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Das Haus aus Wachs, chapter 6

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Friday, December 9th, 2011 | 8:54 am
mood: busybusy
music: Ghostbusters theme
posted by: rose_of_pollux in 30_losses

Title: Das Haus aus Wachs, chapter 6: Faces from the Present
Author/Artist: Crystal Rose of Pollux (rose_of_pollux)
Rating: PG13
Fandom: Hogan's Heroes
Claim: general series
Theme: 30B; Crumbling Heart
Genre/s: Mystery/Suspense
Warnings: World War II-era fandom
Words: ~2200
Summary: At first, the figures turning up were eerily coincidental. Now, they're far, far worse...
Disclaimer/Claimer: The characters are not mine (except for the OCs) and the story is
A/N: crossposted to http://www.fanfiction.net/s/7505118/6/

Author’s note: Just a disclaimer here… Things aren’t always what they seem…

*****************************


“This has gone far enough,” Klink said. “I am going to have a word with General Burkhalter and force that front door down! And then I will have a squad of men to find Schultz, Langenscheidt, and Hilda!”

“What about us?” Carter asked.

“You will be sent back to Stalag 13!” Klink said. “I don’t want to have to worry about you trying to escape from here, impossible as it is!”

Hogan pondered this idea for a moment. It was the best idea they could come up with to get the rest of them out safely. And perhaps they could go with their original plan of sending a man in disguise back to make sure that the three missing people made it out, just in case of them really was Nimrod.

“I guess we’ll just have to go along with that,” Hogan said, folding his arms.

“Yes, you will,” Klink said. “I do not need to have Hochstetter claiming that I am letting you and your men run amok.”

He stalked back towards the way that they had come through. Newkirk cast a baffled glance at the next room’s door that led further into the museum, but Hogan shook his head; they couldn’t help Nimrod if they were locked in this trap, after all. By getting out, they could, at the very least, gain a bit more control over the situation; given the way things were now, even a little control would be something worthwhile.

Unfortunately, it did not seem as though the Heroes were to get that bit of control, either. As Klink reentered the lobby, calling for General Burkhalter, the German colonel soon realized that his superior was nowhere in sight. Major Hochstetter, as well, was not where they had left him.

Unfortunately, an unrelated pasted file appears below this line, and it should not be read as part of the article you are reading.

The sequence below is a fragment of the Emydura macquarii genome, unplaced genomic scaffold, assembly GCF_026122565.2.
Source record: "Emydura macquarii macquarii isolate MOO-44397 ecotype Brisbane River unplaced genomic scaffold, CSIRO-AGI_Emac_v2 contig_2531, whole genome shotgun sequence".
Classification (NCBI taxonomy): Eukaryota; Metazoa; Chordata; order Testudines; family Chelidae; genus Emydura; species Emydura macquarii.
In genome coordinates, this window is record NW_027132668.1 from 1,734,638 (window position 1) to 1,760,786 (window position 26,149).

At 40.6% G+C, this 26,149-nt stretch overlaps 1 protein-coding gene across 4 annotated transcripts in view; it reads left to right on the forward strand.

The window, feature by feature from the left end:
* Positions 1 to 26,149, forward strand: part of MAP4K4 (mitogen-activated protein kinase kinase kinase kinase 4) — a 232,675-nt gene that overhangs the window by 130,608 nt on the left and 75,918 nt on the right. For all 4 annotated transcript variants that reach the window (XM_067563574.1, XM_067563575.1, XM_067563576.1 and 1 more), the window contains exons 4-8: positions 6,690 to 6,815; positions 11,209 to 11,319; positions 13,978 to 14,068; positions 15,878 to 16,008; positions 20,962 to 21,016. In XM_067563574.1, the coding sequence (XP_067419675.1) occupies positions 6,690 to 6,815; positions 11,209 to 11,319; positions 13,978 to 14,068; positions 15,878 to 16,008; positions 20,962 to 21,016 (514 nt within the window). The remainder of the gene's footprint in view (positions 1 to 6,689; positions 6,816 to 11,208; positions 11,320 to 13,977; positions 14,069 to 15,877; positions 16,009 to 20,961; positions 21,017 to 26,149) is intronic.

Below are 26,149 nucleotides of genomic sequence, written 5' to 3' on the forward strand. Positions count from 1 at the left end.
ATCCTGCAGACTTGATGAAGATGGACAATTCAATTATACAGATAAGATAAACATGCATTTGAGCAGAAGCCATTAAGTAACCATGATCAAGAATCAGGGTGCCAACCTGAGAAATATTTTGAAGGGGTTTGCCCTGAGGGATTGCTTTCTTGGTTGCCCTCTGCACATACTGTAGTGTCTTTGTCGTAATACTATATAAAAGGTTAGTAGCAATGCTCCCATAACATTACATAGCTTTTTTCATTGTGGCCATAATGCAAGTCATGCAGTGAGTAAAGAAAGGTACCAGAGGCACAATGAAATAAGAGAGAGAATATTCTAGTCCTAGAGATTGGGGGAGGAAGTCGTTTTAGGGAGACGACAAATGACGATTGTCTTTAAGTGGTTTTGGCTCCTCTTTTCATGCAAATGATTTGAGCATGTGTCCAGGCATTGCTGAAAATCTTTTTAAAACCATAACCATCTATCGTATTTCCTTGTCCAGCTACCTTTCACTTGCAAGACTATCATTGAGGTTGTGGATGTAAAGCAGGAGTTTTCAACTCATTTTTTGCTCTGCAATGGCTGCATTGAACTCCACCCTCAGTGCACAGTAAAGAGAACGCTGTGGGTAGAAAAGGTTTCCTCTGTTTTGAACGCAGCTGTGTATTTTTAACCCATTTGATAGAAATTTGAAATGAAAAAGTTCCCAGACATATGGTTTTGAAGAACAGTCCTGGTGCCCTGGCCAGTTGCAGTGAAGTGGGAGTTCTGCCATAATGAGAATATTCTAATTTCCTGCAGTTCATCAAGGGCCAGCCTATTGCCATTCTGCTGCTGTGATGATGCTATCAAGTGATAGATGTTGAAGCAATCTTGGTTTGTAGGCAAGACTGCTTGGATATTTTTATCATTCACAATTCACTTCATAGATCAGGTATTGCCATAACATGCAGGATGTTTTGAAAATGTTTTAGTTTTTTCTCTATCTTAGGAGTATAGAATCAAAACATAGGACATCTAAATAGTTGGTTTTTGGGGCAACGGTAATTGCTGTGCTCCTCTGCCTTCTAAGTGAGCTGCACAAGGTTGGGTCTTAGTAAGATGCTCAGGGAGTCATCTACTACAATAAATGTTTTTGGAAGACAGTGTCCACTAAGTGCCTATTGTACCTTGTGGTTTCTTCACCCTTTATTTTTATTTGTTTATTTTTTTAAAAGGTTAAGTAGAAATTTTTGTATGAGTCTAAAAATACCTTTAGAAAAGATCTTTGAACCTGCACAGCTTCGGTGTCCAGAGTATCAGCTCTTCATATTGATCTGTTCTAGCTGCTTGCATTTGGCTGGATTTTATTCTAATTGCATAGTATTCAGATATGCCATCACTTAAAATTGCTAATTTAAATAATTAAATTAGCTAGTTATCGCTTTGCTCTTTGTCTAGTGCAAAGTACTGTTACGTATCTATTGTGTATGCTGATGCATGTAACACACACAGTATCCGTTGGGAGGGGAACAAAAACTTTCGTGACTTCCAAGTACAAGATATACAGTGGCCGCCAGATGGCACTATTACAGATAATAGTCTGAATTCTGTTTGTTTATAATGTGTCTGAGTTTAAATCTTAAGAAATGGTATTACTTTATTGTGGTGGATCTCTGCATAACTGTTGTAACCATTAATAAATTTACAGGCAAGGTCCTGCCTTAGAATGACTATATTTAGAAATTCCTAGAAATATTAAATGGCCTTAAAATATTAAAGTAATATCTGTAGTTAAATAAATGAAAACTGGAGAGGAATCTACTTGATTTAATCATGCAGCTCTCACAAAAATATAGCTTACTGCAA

“Where did they go?” Klink asked, baffled as well as concerned.

It was all Hogan could do to stop himself from slapping his forehead and moaning, “Oh, no…”

“They’re gone, too—just like the others!” Carter said. “Just like in the—”

“If you bring up that ruddy movie again, I swear…” Newkirk trailed off, not wanting to earn Hogan’s ire again.

“Newkirk,” Hogan said. “Try the front door. Maybe we only thought that door was locked, too, just like the other ones.”

“I am sure that door was locked,” Klink said. “I had taken a look at that one myself. And even if it was not locked, we cannot leave without General Burkhalter’s permission anyway.”

“How can he give us permission when he’s vanished?” Hogan asked, incredulous. “Colonel Klink, we need to get out of here!”

“What are you so worried about, Hogan?” Klink asked. “This is clearly a plot against the Germans; you will be safe!”

“Until we’re sure that you’re right, we’re no safer than you are!” Hogan countered. “And putting us in danger—”

“…Is a violation of the Geneva Convention,” Klink finished for him, having heard it a million times already. “I know, I know…”

“So you’ll take us back to camp?”

“And guarantee myself a court-martial?” Klink said. “If I leave Burkhalter here, they will have me found guilty before I can even open my mouth! Yes, it is true that as your Kommandant, I must look out for your well-being, but I must also look out for my well-being, too!”

“I could give you my word as an officer and a gentleman that I would take the men straight back to camp,” Hogan said, now grasping at straws.

Klink could sense that Hogan was dead serious, but he still shook his head.

“Hogan, I can’t. If you are that desperate to go back to the Stalag, I can call for some guards as soon as we find a telephone. …Where is the telephone?”

“We don’t know; we sent Langenscheidt to look for it, remember?” Newkirk asked, rolling his eyes. “That’s what started this ruddy mess in the first place!”

Well, of course, the “ruddy mess” had started the moment they had agreed to come here, but there was nothing they could do about that.

“Very well, then we will find this phone and then I will call for guards to bring you back to the camp and to help me find General Burkhalter and the others,” Klink said. “Now follow me.”